Storybook - The Odyssey
Rhythm of the Dance will bring you on an epic journey
through the ages, from ancient mythology to the travels of
the Irish emigrants, from the rolling hills and stonewalls
of Connemara all the way to the modern skyscrapers of New
York, with some surprises along the way.
The French revolution in the late 18th century stirred in
the Irish a thirst for equality. Our hero, the military
commander is too pre occupied with the impending battle
and as a result, is unable to see the love that awaits
him. Troops stand ready to protect their lands and as
potential invaders approach, it soon becomes apparent that
they are neighbouring allies. Our commander returns for a
The Irish Music Hall Melody
Irish storytelling has inhabited every corner of the world
through song. This cheerful
medley embodies the exuberance
that exists in this art form.
Rhythm in Motion
The introduction of show bands to Ireland in the 1960s
heralded an opportunity to feel the rhythm of the music
and dance! Not to dance alone but to find a dance partner,
someone who could share the passion of rhythm in motion.
The history of Ireland will always be marked by struggle;
for Irish independence from English rule. However, the
people of the North of Ireland have shown great courage in
accepting their neighbours in the hope of a peaceful
future. Communities divided by religion, led to many years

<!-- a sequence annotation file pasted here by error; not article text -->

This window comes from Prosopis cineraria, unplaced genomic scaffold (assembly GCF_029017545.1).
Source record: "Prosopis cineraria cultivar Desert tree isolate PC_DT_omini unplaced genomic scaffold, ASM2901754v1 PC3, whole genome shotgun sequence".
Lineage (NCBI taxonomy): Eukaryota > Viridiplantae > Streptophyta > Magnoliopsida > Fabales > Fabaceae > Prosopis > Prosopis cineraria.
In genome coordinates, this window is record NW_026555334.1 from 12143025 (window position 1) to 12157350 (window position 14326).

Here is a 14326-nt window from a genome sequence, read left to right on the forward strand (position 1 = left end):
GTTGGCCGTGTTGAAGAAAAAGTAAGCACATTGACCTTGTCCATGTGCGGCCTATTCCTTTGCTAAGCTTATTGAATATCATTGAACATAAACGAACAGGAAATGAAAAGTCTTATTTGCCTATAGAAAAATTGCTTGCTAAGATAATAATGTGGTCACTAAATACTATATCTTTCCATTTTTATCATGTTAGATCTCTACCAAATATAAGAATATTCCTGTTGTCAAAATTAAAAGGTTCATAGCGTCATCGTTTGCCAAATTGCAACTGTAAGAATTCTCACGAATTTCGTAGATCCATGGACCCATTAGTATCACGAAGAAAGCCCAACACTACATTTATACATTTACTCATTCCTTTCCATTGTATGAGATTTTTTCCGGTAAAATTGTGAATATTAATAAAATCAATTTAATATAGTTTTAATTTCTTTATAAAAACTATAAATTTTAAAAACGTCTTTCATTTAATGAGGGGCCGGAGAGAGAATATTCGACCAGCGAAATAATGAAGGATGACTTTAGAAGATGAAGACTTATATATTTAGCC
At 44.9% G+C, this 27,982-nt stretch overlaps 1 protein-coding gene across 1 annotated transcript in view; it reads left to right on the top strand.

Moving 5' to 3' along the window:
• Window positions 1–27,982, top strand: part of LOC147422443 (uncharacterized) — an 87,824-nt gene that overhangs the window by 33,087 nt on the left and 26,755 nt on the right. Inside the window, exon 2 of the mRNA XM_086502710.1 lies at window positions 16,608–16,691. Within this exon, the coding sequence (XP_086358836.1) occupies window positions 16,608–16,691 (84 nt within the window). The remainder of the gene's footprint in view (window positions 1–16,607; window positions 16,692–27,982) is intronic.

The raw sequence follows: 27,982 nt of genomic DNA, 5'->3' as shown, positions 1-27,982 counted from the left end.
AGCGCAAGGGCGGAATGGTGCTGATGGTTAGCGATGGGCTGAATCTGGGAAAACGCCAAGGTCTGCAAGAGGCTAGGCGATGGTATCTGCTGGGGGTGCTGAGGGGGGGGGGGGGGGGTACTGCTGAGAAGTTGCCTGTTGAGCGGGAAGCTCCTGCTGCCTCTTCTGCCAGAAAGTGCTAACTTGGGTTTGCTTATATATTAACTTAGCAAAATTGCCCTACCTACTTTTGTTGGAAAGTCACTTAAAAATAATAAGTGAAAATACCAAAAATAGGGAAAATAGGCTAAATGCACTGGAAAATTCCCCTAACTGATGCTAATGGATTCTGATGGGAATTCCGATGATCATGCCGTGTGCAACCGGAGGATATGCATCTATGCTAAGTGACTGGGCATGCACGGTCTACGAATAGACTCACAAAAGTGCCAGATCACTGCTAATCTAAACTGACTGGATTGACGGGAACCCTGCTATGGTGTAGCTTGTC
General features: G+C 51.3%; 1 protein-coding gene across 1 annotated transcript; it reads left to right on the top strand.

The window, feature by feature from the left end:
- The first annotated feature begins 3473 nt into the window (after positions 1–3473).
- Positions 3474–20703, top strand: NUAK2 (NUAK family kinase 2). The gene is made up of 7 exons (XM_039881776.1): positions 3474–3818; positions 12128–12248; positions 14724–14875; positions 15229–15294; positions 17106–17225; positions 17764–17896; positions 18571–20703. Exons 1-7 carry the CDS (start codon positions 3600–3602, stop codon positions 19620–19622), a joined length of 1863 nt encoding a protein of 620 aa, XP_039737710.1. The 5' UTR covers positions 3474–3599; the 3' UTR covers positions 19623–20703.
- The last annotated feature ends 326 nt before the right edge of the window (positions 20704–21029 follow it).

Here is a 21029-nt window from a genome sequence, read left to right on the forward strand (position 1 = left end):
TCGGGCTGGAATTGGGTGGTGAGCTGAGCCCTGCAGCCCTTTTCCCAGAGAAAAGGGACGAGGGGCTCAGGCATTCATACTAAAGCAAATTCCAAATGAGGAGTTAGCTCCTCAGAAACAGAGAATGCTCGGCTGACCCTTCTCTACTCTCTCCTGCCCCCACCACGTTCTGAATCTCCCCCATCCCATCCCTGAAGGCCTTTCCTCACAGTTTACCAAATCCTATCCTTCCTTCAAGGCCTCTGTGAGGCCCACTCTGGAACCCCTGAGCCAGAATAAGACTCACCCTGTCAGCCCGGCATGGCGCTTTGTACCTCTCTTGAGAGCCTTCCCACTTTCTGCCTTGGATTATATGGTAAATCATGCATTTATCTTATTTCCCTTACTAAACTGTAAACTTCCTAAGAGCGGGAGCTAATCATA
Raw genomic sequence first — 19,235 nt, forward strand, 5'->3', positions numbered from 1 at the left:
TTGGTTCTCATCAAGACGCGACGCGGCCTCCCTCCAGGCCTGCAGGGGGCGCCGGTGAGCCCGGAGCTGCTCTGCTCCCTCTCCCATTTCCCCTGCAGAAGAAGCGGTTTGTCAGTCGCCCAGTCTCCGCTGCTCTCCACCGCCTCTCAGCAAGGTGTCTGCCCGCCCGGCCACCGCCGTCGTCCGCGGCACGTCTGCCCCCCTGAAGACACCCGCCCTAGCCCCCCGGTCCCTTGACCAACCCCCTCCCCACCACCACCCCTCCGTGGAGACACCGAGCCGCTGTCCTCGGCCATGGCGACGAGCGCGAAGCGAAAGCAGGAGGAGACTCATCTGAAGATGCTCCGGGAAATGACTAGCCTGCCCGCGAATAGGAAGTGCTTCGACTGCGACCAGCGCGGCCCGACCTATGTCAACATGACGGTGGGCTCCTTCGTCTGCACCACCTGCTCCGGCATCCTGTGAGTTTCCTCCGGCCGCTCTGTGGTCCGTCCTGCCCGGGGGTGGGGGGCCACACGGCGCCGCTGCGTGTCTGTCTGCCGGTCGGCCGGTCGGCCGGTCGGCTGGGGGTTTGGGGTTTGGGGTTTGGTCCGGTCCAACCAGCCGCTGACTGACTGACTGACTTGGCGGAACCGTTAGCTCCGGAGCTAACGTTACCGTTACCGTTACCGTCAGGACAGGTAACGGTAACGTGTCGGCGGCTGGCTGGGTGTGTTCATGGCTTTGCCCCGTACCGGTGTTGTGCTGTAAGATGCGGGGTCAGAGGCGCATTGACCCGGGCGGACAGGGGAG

of turmoil, but they’ve endeavoured to forgive, move
forward and accept each other’s differences.
Bringing it All Back Home
Sean nós dance, translated from the Irish meaning, “old style”, is the oldest form of dancing in Ireland. Over time it gave way to a more intricate and controlled form known as Irish Step dancing, which is much more common today. The strong revival of Sean nós, force the two forms to compete. Who will dominate, or is there a possibility that the two forms can come together as one synergy?
Michael Collins (1890-1922), an Irish revolutionary
leader, called on many to protect the land and its people.
But what made him a renowned leader was his ability to put
himself above no man and share in the struggle as much as
each of his own men.
The Hill of Tara
The Hill of Tara was the former seat of the High King of
Ireland; it was a battle ground where pagan Celts met the
Christian faithful. By the 7th century, Christianity was
the prevailing religion but prior to that, paganism was
the religion of the common man. This Celtic legacy is
still to be found in the roots of Irish Christianity.
Music is ingrained in the hearts of the Irish people.
Various festivals take place yearly in Ireland and across
the world, the streets come alive with a cacophony of
rhythms and melodies that soar into the early hours of the
After the potato famine in 1849 many people left the
homeland; the multitudes landed on the shores of the
United States. The Irish embraced a new and vital
community of diversity; they fused their traditional style
of music with the diverse sounds of their new home. New
sounds and rhythms emerged, ones that could never be
imagined at home in the Emerald Isle.
Will you go Lassie go, Jug of Punch, The Holy
Ground The Aran Sweaters are synonymous with
the Clancy Brothers, an influential Irish folk singing
group in the 1960s. Their success across the country